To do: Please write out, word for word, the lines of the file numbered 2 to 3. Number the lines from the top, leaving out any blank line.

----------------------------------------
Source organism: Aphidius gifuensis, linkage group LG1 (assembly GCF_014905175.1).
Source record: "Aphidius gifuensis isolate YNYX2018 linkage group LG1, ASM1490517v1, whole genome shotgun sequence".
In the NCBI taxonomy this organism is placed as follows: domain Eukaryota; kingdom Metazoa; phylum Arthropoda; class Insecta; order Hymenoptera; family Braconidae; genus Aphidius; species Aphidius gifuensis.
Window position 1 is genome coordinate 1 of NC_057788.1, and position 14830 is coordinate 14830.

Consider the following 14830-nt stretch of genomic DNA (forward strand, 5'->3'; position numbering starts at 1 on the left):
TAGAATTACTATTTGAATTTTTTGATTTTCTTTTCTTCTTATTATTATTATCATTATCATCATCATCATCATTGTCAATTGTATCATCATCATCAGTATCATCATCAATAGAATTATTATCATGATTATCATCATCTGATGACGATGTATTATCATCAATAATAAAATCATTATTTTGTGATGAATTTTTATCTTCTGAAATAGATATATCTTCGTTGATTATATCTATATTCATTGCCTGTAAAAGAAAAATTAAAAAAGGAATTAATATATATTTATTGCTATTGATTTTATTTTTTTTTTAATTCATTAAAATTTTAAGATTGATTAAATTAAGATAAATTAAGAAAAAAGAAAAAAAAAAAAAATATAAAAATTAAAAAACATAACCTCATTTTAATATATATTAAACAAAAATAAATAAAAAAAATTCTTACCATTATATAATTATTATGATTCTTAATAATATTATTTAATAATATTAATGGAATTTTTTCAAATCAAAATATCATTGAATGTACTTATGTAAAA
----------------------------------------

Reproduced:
Source record: "Aphidius gifuensis isolate YNYX2018 linkage group LG1, ASM1490517v1, whole genome shotgun sequence".
In the NCBI taxonomy this organism is placed as follows: domain Eukaryota; kingdom Metazoa; phylum Arthropoda; class Insecta; order Hymenoptera; family Braconidae; genus Aphidius; species Aphidius gifuensis.